On April 1, I received the dreaded email:
We would like to inform you that you have been placed on the waiting list for the 2014-2015 Teaching Assistant Program in France. The applicant pool for this year’s program was more competitive than ever and we are therefore unable to offer you a spot immediately, but we would still like to keep your name on our waiting list for positions that may become available over the next couple of months. There is a good chance that you will eventually be offered a position (there are about 300 candidates on this year’s waiting list – last year, we had approximately 300 positions open up over the summer), however we simply cannot guarantee your selection as there are not enough spaces available at the present time. We will notify you either way by the end of June.”
Yup, I was waitlisted for my dream of moving to France to become a teaching assistant.
The term “crushed” doesn’t begin to cover the avalanche of emotions I felt seeing that email in my inbox. As I said when I discussed the whole application process, this was the outcome I had most feared, and perversely expected. But even in that first paragraph, they gave the reassurance that the odds were still in my favor.
“There is a good chance that you will eventually be offered a position (there are about 300 candidates on this year’s waiting list – last year, we had approximately 300 positions open up over the summer).
Playing the waiting game
The next day in one of my French classes, my professor asked which students had heard back. One had been placed. I reluctantly admitted that I was waitlisted.
“What region did you request?” she asked. When I told her, her response was an immediate, “You have nothing to worry about. You’ll get in.” All in French of course, but wildly reassuring.
Especially when she shared her conspiracy theory, saying that she thought it there had to be a hidden quota that the program drew from, accepting outright only a few students from each school. She seemed to think that there was no rhyme or reason to which students were selected and that the numbers of applicants might be too big for everyone to be carefully considered.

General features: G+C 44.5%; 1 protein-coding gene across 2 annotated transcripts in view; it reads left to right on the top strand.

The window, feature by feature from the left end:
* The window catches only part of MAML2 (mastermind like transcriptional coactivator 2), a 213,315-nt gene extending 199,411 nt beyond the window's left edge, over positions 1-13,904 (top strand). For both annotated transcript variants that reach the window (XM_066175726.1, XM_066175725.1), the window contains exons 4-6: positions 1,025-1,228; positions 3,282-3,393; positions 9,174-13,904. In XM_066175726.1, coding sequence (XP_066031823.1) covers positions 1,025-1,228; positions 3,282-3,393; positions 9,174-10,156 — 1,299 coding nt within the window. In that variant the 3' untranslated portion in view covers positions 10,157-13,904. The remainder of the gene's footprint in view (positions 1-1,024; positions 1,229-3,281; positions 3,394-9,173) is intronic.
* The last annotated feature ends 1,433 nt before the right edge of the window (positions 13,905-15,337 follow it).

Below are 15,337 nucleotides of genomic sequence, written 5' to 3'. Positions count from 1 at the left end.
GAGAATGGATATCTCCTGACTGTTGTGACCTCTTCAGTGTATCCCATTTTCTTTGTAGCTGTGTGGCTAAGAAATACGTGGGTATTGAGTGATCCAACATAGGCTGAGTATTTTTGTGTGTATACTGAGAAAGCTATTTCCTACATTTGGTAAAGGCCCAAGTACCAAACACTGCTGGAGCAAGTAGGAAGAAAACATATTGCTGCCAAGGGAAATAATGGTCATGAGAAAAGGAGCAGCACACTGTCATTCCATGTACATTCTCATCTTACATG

Of course, looking back on my application essay, I am fairly confident that I know why I wasn’t a top choice (cough cough, it’s embarrassing, cough). And while I can’t speak to the accuracy of her beliefs (or if they weren’t just designed to reassure me when I clearly looked downtrodden and depressed), at least they got me through the next few weeks and gave me an easy out with “it’s all a conspiracy, anyway” if I was ultimately rejected.
Finally hearing back (early!)
On April 29, a month before the end of the waiting period they had given me, I got the good email.
“Dear Julia, Congratulations! We are very pleased to inform you of your acceptance to the Teaching Assistant Program in France for the 2014-2015 academic year, sponsored by the French Ministry of Education. You have been placed in the Académie de Rennes at the secondary level (middle school and/or high school). You will be assigned to one or more schools in the region, however, please note that your school(s) will not necessarily be located in the city of “Rennes.” French school districts cover large regions and have many postings in smaller cities and towns. Do NOT assume that you will be placed in the biggest city in the region. The Académie will make specific city and school assignments this summer and will send you more details regarding your placement at that time. For now, please be patient and keep an open mind!”
It was a good thing they told me to be patient, because that was already a struggle. As my final year at university was winding down, all I wanted to do was get to France.
Unfortunately for me, getting accepted was the beginning of the waiting game. But more on that tomorrow.
Hey! Thanks for reading. If you enjoyed this article, check out more posts on the teaching assistant program in France here. By the way, I’m writing a book about my experience as a teaching assistant in France. Click here to get a free copy when it comes out!